Table of Contents Hide
The previous Speaker prompted delight from a studio viewers after obligingly shouting ‘ordine!’
Monday, 16th December 2019, 9:56 pm
As his former colleagues return to Westminster, John Bercow has been capitalising on his popular catchphrase further afield.
The former Speaker, who stood down in October, prompted delight from a studio audience on Italian television after obligingly shouting “ordine!” – the Italian for “order!” – on Sunday night.
Mr Bercow was invited to appear on the late night Italian talk show Che Tempo Che Fa, where he delivered his catchphrase to rapturous applause.
In a mixed-language interview, the tennis fan also attempted to enthuse the crowd by displaying his phone screensaver of Roger Federer, only for the host to shout “Order!” to calm the crowd.Mr Bercow joined him.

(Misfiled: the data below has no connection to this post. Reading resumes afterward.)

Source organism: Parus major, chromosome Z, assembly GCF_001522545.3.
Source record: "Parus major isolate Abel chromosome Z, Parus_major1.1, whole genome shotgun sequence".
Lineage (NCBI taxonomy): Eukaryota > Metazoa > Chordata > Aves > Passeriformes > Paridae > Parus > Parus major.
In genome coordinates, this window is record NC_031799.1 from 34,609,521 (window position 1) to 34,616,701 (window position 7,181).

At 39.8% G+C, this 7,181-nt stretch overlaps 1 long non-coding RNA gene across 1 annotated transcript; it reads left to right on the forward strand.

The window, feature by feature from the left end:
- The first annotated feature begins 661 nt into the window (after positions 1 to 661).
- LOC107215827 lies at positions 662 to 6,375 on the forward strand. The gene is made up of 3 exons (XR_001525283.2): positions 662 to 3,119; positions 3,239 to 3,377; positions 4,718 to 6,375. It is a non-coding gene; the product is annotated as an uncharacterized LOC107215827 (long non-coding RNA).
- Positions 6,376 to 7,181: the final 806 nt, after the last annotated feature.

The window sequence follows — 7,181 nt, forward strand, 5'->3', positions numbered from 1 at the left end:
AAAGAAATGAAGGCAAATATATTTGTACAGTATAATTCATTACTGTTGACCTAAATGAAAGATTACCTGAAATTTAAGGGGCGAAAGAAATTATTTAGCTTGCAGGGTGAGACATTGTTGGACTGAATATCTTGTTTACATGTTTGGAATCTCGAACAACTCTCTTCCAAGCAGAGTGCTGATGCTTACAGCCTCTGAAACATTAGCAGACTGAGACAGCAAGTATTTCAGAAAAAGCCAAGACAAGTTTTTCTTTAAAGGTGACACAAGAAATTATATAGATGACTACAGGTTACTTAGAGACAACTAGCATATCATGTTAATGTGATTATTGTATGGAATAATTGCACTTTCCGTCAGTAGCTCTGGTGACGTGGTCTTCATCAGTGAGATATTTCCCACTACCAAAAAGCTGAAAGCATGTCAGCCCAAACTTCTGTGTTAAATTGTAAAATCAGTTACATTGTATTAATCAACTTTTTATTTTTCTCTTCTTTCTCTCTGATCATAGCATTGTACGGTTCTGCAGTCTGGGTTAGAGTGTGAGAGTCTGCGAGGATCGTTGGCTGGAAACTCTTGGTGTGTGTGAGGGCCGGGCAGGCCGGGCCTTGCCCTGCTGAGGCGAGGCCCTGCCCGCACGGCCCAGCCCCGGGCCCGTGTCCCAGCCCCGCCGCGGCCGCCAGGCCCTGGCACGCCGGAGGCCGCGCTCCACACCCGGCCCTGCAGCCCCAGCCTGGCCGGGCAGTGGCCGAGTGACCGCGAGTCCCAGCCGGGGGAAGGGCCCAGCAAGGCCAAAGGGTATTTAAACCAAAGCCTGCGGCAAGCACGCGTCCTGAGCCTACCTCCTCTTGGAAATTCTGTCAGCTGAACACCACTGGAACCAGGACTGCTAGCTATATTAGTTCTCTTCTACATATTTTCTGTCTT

His visit to Italy was not the first stop on a tour that began long before he stepped down.
A parliamentary filing in October, before his replacement had been chosen, revealed that he had made £5,000 in the previous month from speaking appearances in Zurich, Amsterdam, New York and Boston.
For European viewers following the dramatic proceedings of the last parliament from afar, the Speaker’s instruction to rambunctious MPs has become a catchphrase.
Germany’s Die Zeit wrote that he kept control using “the power of the eighth dwarf”, while France’s Le Figaro praised his ability to control the “pack of rowdy dunces” on the Commons benches.
Italy’s La Repubblica, as part of an interview in March, said Mr Bercow had become famous worldwide for “his raucous shouting, his captivating English, a mix of Shakespeare and Monty Python, and especially for his roaring ‘Ordeeeeeerrr!’ to reinstate calm”.
The book, named Unspeakable, will be published by Weidenfeld & Nicolson following a bidding process for the political title.
Due to be released on 6 February 2020, Mr Bercow will meditate on his life from childhood to the end of his Speakership in a “grippingly candid narrative,” including his thoughts on the likes of Boris Johnson, Theresa May and Tony Blair, the publisher said.